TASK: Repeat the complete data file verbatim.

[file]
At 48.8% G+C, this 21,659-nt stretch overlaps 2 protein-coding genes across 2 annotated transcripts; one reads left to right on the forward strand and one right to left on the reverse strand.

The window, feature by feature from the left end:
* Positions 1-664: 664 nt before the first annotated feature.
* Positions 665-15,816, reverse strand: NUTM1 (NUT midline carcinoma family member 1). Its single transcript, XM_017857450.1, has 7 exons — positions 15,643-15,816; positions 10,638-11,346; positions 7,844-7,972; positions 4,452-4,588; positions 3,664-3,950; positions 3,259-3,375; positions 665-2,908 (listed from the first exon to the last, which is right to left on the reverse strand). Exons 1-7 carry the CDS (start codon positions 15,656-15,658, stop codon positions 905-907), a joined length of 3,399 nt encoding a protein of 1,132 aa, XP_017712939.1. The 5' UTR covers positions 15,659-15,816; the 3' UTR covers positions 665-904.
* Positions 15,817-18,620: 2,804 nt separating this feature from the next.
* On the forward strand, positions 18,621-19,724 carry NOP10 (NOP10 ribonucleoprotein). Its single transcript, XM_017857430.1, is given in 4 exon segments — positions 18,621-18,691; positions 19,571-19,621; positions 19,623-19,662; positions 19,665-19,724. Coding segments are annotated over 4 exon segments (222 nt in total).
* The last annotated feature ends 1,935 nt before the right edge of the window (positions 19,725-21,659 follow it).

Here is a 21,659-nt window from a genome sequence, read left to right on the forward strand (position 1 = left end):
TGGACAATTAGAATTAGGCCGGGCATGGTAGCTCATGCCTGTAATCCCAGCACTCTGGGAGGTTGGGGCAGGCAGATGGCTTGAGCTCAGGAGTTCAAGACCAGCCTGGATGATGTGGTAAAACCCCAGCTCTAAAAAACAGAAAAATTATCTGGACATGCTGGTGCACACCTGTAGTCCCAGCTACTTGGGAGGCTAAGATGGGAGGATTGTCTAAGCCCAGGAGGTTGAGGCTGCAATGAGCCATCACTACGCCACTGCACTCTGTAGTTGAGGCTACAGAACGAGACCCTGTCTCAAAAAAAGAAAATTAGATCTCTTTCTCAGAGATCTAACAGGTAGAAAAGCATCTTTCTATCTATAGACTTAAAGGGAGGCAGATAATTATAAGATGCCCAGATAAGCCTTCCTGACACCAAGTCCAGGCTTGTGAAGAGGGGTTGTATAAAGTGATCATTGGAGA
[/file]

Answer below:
At 48.8% G+C, this 21,659-nt stretch overlaps 2 protein-coding genes across 2 annotated transcripts; one reads left to right on the forward strand and one right to left on the reverse strand.

The window, feature by feature from the left end:
* Positions 1-664: 664 nt before the first annotated feature.
* Positions 665-15,816, reverse strand: NUTM1 (NUT midline carcinoma family member 1). Its single transcript, XM_017857450.1, has 7 exons — positions 15,643-15,816; positions 10,638-11,346; positions 7,844-7,972; positions 4,452-4,588; positions 3,664-3,950; positions 3,259-3,375; positions 665-2,908 (listed from the first exon to the last, which is right to left on the reverse strand). Exons 1-7 carry the CDS (start codon positions 15,656-15,658, stop codon positions 905-907), a joined length of 3,399 nt encoding a protein of 1,132 aa, XP_017712939.1. The 5' UTR covers positions 15,659-15,816; the 3' UTR covers positions 665-904.
* Positions 15,817-18,620: 2,804 nt separating this feature from the next.
* On the forward strand, positions 18,621-19,724 carry NOP10 (NOP10 ribonucleoprotein). Its single transcript, XM_017857430.1, is given in 4 exon segments — positions 18,621-18,691; positions 19,571-19,621; positions 19,623-19,662; positions 19,665-19,724. Coding segments are annotated over 4 exon segments (222 nt in total).
* The last annotated feature ends 1,935 nt before the right edge of the window (positions 19,725-21,659 follow it).

Here is a 21,659-nt window from a genome sequence, read left to right on the forward strand (position 1 = left end):
TGGACAATTAGAATTAGGCCGGGCATGGTAGCTCATGCCTGTAATCCCAGCACTCTGGGAGGTTGGGGCAGGCAGATGGCTTGAGCTCAGGAGTTCAAGACCAGCCTGGATGATGTGGTAAAACCCCAGCTCTAAAAAACAGAAAAATTATCTGGACATGCTGGTGCACACCTGTAGTCCCAGCTACTTGGGAGGCTAAGATGGGAGGATTGTCTAAGCCCAGGAGGTTGAGGCTGCAATGAGCCATCACTACGCCACTGCACTCTGTAGTTGAGGCTACAGAACGAGACCCTGTCTCAAAAAAAGAAAATTAGATCTCTTTCTCAGAGATCTAACAGGTAGAAAAGCATCTTTCTATCTATAGACTTAAAGGGAGGCAGATAATTATAAGATGCCCAGATAAGCCTTCCTGACACCAAGTCCAGGCTTGTGAAGAGGGGTTGTATAAAGTGATCATTGGAGA